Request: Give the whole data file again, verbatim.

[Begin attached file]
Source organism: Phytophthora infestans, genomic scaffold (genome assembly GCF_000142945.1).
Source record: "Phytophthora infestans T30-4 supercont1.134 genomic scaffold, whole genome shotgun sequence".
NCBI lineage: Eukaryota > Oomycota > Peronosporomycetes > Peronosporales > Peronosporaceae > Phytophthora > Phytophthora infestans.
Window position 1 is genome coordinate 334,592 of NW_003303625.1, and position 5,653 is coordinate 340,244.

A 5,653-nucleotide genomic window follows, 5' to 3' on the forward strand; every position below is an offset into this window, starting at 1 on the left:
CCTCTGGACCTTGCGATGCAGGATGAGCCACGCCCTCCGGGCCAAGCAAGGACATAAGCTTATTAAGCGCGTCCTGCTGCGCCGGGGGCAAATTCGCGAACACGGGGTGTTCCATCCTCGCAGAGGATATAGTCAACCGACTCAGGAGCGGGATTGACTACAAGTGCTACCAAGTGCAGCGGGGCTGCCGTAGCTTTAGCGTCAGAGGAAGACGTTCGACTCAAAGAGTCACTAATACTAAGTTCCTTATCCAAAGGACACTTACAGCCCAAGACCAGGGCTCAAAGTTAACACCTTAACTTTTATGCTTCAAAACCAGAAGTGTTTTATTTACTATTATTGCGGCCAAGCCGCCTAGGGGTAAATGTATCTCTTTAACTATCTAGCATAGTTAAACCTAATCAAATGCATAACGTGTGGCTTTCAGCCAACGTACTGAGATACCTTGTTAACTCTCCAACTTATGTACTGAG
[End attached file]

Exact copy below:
Source organism: Phytophthora infestans, genomic scaffold (genome assembly GCF_000142945.1).
Source record: "Phytophthora infestans T30-4 supercont1.134 genomic scaffold, whole genome shotgun sequence".
NCBI lineage: Eukaryota > Oomycota > Peronosporomycetes > Peronosporales > Peronosporaceae > Phytophthora > Phytophthora infestans.
Window position 1 is genome coordinate 334,592 of NW_003303625.1, and position 5,653 is coordinate 340,244.

A 5,653-nucleotide genomic window follows, 5' to 3' on the forward strand; every position below is an offset into this window, starting at 1 on the left:
CCTCTGGACCTTGCGATGCAGGATGAGCCACGCCCTCCGGGCCAAGCAAGGACATAAGCTTATTAAGCGCGTCCTGCTGCGCCGGGGGCAAATTCGCGAACACGGGGTGTTCCATCCTCGCAGAGGATATAGTCAACCGACTCAGGAGCGGGATTGACTACAAGTGCTACCAAGTGCAGCGGGGCTGCCGTAGCTTTAGCGTCAGAGGAAGACGTTCGACTCAAAGAGTCACTAATACTAAGTTCCTTATCCAAAGGACACTTACAGCCCAAGACCAGGGCTCAAAGTTAACACCTTAACTTTTATGCTTCAAAACCAGAAGTGTTTTATTTACTATTATTGCGGCCAAGCCGCCTAGGGGTAAATGTATCTCTTTAACTATCTAGCATAGTTAAACCTAATCAAATGCATAACGTGTGGCTTTCAGCCAACGTACTGAGATACCTTGTTAACTCTCCAACTTATGTACTGAG